House subcommittee grills EPA on indirect land use

By Erin Voegele | May 04, 2009
Web exclusive posted May 12, 2009 at 9:50 a.m. CST

The U.S. House of Representatives Agriculture Subcommittee on Conservation, Credit, Energy, and Research held a hearing May 6 to review certain aspects of the second stage of the renewable fuel standard (RFS2), including the impacts of indirect land use change and the definition of renewable biomass.

On May 5, the U.S. EPA released its proposed rule for the implementation of RFS2 and opened a period of public comment. As directed by the Energy Independence and Security Act of 2007, the proposed rule calculates the lifecycle emissions of each fuel, including emissions that result from all stages of production. While petroleum-based fuels are graded on direct emissions only, biofuels are also charged with emissions that result from indirect land use.

"EISA requires EPA to look broadly at lifecycle analyses and to develop a methodology that accounts for each of the important factors that may significantly influence this assessment, including both direct and indirect emissions, such as significant emissions from land use changes," said Margo Oge, director of EPA's Office of Transportation and Air Quality, in her hearing testimony.

According to Oge, the EPA has worked with a variety of government and private sector experts to create a robust and scientifically supported methodology that identifies direct and indirect emissions. "The EPA proposed rule provides an important step in advancing the science behind measuring greenhouse gas emissions from biofuels production and use," Oge continued. "Comprehensive and science-based lifecycle analysis provides the very foundation upon which the climate benefits of the RFS program are realized."

Oge recognized that it is important for the EPA to address questions regarding the science of measuring indirect impacts. For this reason, the agency plans to hold a two-day public workshop during the comment period that will focus specifically on the lifecycle analysis. "We expect that this workshop will help ensure that we receive submission of the most thoughtful and useful comments to this proposal and that the best methodology and assumptions are used for calculating GHG emissions impacts of fuels for the final rule," she said.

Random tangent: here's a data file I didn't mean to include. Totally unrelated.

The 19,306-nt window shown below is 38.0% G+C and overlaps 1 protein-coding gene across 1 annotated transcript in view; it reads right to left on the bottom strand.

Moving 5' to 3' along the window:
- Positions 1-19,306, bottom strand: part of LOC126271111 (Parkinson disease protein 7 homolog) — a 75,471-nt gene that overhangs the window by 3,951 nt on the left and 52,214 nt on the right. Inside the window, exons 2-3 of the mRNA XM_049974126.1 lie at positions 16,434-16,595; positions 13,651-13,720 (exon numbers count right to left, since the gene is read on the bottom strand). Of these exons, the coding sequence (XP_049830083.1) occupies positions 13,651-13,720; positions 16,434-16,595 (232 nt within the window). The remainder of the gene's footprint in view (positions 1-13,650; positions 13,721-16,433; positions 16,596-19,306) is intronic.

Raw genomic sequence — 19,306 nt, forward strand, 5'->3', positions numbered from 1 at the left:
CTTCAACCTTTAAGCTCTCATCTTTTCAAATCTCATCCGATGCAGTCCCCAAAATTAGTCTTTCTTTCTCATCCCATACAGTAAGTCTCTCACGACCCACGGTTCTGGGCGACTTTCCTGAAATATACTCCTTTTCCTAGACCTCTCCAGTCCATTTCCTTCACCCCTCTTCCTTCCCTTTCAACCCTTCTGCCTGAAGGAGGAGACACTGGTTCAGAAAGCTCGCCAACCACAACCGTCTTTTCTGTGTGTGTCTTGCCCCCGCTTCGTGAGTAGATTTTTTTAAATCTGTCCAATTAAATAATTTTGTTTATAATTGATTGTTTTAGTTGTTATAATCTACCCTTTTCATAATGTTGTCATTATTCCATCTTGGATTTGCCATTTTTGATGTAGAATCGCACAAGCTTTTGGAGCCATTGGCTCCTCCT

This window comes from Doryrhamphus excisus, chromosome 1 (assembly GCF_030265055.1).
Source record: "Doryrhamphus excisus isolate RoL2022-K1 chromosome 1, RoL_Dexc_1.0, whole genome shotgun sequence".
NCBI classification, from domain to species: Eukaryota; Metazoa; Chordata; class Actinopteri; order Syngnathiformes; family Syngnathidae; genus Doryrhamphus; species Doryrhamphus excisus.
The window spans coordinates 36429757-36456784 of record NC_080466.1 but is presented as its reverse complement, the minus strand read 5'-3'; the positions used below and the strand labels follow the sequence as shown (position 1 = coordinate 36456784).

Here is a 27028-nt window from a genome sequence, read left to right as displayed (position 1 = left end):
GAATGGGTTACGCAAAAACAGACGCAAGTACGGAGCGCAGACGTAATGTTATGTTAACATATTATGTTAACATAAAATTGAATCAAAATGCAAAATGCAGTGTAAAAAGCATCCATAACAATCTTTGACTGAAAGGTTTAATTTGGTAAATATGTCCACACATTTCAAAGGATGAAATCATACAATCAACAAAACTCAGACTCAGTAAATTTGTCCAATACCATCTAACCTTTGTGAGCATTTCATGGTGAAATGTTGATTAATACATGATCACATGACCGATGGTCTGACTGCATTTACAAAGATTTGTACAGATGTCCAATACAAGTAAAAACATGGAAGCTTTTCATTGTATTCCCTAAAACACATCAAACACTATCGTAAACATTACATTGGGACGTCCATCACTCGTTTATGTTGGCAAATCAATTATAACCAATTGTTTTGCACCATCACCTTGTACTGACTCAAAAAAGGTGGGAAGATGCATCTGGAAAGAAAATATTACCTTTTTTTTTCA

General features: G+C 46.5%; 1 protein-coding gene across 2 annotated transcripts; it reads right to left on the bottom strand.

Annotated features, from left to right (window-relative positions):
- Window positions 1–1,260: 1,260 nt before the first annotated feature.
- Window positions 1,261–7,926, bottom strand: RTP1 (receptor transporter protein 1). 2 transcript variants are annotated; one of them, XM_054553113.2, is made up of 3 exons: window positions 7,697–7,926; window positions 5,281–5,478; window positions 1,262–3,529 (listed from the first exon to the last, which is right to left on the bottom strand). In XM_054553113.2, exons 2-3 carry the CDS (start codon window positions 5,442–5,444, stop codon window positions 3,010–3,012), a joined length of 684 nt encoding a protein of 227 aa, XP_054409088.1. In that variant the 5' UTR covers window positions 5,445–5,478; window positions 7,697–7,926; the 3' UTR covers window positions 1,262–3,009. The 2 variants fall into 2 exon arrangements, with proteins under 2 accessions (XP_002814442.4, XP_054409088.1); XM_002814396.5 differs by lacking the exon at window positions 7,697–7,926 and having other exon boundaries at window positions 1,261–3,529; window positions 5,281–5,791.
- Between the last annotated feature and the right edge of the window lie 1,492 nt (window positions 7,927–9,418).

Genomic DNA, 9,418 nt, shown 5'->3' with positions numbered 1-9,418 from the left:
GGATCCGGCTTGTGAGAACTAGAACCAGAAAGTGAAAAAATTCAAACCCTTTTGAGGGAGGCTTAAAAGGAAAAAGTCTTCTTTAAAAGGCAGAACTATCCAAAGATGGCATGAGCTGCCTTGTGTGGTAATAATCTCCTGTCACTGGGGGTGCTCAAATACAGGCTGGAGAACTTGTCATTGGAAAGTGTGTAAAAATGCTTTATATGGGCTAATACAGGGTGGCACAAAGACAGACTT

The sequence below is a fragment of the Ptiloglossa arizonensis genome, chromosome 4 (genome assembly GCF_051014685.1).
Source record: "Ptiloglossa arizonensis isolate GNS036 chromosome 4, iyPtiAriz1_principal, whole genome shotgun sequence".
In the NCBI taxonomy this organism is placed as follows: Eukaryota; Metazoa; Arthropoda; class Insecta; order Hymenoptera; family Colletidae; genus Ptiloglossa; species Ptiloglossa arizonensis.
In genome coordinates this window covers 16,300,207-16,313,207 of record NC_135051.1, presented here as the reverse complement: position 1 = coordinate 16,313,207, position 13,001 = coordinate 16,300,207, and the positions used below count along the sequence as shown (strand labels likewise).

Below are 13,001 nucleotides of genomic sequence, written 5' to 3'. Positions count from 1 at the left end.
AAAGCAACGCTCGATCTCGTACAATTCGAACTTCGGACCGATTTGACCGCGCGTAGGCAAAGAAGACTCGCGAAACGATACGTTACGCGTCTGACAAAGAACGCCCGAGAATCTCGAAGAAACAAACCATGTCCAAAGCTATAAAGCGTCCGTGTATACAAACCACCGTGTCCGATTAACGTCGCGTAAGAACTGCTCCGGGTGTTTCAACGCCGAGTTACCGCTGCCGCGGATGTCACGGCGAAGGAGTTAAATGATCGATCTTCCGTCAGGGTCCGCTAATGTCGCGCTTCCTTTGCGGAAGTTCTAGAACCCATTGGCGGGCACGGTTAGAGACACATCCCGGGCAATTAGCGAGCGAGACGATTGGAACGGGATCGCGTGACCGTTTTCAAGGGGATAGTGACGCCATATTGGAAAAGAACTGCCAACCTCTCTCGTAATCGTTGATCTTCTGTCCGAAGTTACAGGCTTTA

In his hearing testimony, Bruce A. Babcock, professor of economics at Iowa State University's Center for Agricultural and Rural Development, stated two primary reasons why it is difficult to accurately estimate changes in foreign land use. The first is the sheer number of agricultural sectors in all countries that need to be well understood. The second is the lower quality and availability of data in other countries relative to what is available in the United States.

"If Congress and individual states want to be able to estimate with any degree of confidence how expanded production of biofuels changes greenhouse gas emissions, then significant improvements are needed in our understanding of the dynamics of crop and livestock production around the world," Babcock said.

R. Brooke Coleman, executive director of the New Fuels Alliance, testified as well. He said that proponents of indirect land use effects argue that these effects are part of a fuel's carbon footprint. However, Coleman argued this is untrue. "Anytime you are talking about something ‘indirect' in the carbon world, you are talking about market-mediated, economically or behaviorally induced, carbon effect, which is a fancy term for ‘ripple effects' in the marketplace occurring, in most cases, far from the point of production or use of the product," he said.

Additional testimony was heard from Nick Bowdish, the general manager of Iowa-based ethanol producer Platinum Ethanol LLC. Bowdish stated that it is inherently unfair that the EPA's proposed rule examines both direct and indirect effects for ethanol, but does not calculate indirect effects for petroleum fuels.

"I am deeply concerned that the definition of lifecycle GHG emissions in EISA is being construed by EPA in a manner that unfairly penalizes domestic grain-based ethanol, based on dubious linkages made to land clearing and agricultural practices in developing countries," said Bowdish. "There is a growing effort on the part of some interests to push this ‘indirect land use' theory without having done any rigorous analysis or peer-review."

Growth Energy CEO Tom Buis released a statement in response to the May 6 hearing outlining his concerns regarding the inclusion of indirect land use considerations in the rulemaking for RFS2. "It is unfair to penalize American biofuels producers for land use decisions in other countries that they have no control over," he said. "The fact is, land use decisions are enormously complicated and involve many factors that have nothing to do with renewable fuels, including changes in currency, monetary policy, export needs, productivity gains, and weather just to name a few." According to Buis, the indirect land use change component of EISA should be repealed. "As we heard in today's hearing, it's clear it is not ready for inclusion in government regulations," he said.